He used his spare time to produce analytical reports about the skirmishes and battles in which he was involved. These writings were returned to Britain and were reported on in the press of the day. For his military services he was made Deputy Adjutant-General at Bombay. He transferred from the 13th Regiment of Foot to the 39th, then as second major into the 53rd at the beginning of 1849, and soon afterwards left for England, where he spent two years and became involved in the running of the Stepney Baptist Academy, soon to move to Regent's Park. He returned to India in 1852 with further promotion: he was appointed Quartermaster-General, promoted to full colonel, and appointed Adjutant-General, India in November 1854.
Indian Rebellion of 1857–1859
In that year, he was selected by Sir James Outram to command a division in the Anglo-Persian War, during which he was present at the action of Muhamra against the forces of Nasser al-Din Shah under command of Khanlar Mirza. Peace with Persia freed his troops just as the Indian Rebellion broke out; and he was chosen to command a column to quell disturbances in Allahabad, to support Sir Henry Lawrence at Lucknow and Wheeler at Cawnpore, and to pursue and utterly destroy all mutineers and insurgents. Throughout August Havelock led his soldiers northwards across Oudh (present day Uttar Pradesh), defeating all rebel forces in his path, despite being greatly outnumbered. His years of study of the theories of war and his experiences in earlier campaigns were put to good use. At this time Lady Canning wrote of him in her diary: "General Havelock is not in fashion, but all the same we believe that he will do well." But in spite of this lukewarm commendation Havelock proved himself the man for the occasion and won a reputation as a great military leader.
Three times he advanced for the relief of the Lucknow, but twice held back rather than risk fighting with troops wasted by battle and disease. Reinforcements arrived at last under Outram, and he was able to capture Lucknow on 25 September 1857. However, a second rebel force arrived and besieged the town again. This time Havelock and his troops were caught inside the blockade.
There he died on 24 November 1857 of dysentery, a few days after the siege was lifted. He lived long enough to receive news that he was to be created a Baronet for the first three battles of the campaign; but he never knew of the major-generalship which was conferred shortly afterwards. With his baronetcy was a pension of £1,000 a year voted by Parliament. He was also appointed Colonel of the 3rd (East Kent) Regiment of Foot ("The Buffs") in December, as news of his death had yet to reach England. The baronetcy was afterwards bestowed upon his eldest son, Henry in the following January; while to his widow, by Royal Warrant of Precedence, were given the rights to which she would have been entitled had her husband survived and been created a baronet. Parliament awarded pensions of £1,000 a year each to widow and son.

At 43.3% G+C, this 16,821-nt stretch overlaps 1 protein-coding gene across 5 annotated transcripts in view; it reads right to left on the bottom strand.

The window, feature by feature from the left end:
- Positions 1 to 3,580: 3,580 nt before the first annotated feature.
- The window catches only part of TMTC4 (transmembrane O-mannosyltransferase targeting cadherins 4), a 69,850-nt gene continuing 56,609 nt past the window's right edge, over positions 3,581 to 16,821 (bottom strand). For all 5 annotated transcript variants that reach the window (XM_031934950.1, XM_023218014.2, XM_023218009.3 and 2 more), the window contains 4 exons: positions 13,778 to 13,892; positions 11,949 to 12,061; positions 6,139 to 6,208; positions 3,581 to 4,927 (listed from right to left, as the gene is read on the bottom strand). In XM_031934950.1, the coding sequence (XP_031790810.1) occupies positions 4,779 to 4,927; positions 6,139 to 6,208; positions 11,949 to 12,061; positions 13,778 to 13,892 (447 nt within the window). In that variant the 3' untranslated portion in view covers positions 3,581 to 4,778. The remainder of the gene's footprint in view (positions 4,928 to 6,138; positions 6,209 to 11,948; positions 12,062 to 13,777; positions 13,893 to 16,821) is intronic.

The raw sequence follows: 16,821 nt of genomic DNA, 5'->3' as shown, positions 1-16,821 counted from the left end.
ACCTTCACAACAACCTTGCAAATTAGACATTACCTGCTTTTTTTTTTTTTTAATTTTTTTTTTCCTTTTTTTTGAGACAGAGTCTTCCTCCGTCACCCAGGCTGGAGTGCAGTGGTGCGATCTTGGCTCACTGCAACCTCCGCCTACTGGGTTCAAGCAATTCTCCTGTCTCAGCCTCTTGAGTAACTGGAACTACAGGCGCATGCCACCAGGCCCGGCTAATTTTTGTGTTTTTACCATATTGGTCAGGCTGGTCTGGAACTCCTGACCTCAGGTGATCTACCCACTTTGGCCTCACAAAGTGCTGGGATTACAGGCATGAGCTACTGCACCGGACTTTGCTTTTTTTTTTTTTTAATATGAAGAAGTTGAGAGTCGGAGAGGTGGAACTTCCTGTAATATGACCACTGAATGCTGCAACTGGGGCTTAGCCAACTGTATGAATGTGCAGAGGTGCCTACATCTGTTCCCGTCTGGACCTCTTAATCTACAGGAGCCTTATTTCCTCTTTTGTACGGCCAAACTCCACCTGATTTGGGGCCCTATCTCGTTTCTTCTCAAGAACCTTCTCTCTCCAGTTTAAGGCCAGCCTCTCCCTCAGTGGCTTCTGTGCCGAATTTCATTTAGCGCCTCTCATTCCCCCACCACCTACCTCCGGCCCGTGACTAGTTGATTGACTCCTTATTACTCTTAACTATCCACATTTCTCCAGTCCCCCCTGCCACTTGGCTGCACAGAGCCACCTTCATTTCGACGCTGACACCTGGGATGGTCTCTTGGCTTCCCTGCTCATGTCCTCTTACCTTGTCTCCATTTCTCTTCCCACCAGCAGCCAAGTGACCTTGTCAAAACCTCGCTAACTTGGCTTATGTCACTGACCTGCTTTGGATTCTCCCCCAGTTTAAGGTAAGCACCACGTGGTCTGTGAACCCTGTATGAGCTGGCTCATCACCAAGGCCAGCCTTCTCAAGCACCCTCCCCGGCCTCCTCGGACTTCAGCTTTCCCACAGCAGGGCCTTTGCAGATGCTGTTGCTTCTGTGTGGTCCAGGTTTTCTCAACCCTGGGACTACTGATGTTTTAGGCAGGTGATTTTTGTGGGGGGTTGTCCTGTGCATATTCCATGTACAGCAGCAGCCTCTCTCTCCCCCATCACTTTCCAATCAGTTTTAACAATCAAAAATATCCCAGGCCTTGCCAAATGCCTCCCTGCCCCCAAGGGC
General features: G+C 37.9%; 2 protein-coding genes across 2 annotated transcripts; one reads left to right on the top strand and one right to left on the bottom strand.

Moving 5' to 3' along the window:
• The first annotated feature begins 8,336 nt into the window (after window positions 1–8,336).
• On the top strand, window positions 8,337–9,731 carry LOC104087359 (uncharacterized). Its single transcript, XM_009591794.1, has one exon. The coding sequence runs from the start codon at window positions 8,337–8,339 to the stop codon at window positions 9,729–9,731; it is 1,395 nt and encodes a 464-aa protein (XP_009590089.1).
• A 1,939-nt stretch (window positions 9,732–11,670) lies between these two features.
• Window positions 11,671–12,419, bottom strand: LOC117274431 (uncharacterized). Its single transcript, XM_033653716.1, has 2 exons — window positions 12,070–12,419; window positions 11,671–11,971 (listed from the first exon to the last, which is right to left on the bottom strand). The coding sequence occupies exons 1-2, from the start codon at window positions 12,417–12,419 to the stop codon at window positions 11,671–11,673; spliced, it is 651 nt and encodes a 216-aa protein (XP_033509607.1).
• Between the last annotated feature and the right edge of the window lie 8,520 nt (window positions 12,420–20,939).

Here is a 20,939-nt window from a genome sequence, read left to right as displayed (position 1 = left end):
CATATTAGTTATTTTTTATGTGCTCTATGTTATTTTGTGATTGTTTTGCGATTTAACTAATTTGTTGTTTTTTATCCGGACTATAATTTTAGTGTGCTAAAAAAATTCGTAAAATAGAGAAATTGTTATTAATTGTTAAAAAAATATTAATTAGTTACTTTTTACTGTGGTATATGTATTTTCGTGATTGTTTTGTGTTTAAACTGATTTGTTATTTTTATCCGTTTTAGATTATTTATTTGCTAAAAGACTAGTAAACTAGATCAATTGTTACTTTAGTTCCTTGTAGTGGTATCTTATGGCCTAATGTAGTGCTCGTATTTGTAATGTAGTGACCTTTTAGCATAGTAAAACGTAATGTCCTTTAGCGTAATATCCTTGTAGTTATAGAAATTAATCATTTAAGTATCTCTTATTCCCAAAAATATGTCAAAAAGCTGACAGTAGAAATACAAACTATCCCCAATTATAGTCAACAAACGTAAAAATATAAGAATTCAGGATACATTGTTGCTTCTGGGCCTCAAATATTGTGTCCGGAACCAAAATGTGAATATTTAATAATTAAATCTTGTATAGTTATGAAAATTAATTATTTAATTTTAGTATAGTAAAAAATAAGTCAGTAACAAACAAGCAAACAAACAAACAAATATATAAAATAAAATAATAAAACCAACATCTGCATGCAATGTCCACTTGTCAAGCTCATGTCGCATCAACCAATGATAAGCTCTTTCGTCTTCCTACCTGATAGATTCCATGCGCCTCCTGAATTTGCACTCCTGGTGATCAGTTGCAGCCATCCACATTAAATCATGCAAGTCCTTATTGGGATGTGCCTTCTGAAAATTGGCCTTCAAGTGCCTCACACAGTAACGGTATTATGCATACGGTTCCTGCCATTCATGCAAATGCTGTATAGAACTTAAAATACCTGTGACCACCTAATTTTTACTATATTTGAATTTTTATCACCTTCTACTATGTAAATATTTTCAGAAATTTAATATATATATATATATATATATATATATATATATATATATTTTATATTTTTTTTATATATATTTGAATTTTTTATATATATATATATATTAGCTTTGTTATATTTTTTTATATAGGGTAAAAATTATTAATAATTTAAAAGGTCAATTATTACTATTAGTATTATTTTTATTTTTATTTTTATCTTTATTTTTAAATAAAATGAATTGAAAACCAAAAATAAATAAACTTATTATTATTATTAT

Statue in Trafalgar Square
To Major General Sir Henry Havelock KCB and his brave companions in arms during the campaign in India 1857. "Soldiers! Your labours, your privations, your sufferings and your valour, will not be forgotten by a grateful country." H. Havelock
In 2000, there was a controversy when the mayor of London, Ken Livingstone suggested that the Trafalgar Square statue, together with that of General Charles James Napier, be replaced with "more relevant" figures.
Statue in Mowbray Park
William Behnes also designed the statue of Havelock at the top of Building Hill in Mowbray Park Sunderland. Two cannon (replicas of cannons presented to Sunderland after the Crimean War in 1857) stand beside the statue, facing north commanding the view over the park. The statue, however, looks west towards Havelock's birthplace. The statue reads: Born 5, April 1795 at Ford Hall Bishopwearmouth Died 24 November 1857 at Dil-Koosa Lucknow.
Tomb in Lucknow
An imposing monument to Havelock's memory was erected by his sons, widow, and family. His tomb still stands in Chander Nagar - Alambagh area of Lucknow, Uttar Pradesh. These verses are inscribed on his tomb: " His ashes in a peaceful urn shall rest; His name a great example stands, to show How strangely high endeavours may be blessed, When piety and valour jointly go."
- Havelock MRT station and Havelock Road along Singapore River, Singapore
- Havelock Island, in the Andaman Islands was also named in his honour (now Swaraj Dweep).
- Several public Houses in England are named "The General Havelock": The Haydon Bridge pub sign bears his portrait, as does the East Sleekburn one; in addition, there is a road/street called Havelock Mews next to the latter.
- Havelock Road in Singapore
- Havelock Road in Luton is claimed to be named after him.
- Havelock Guest House in Jersey.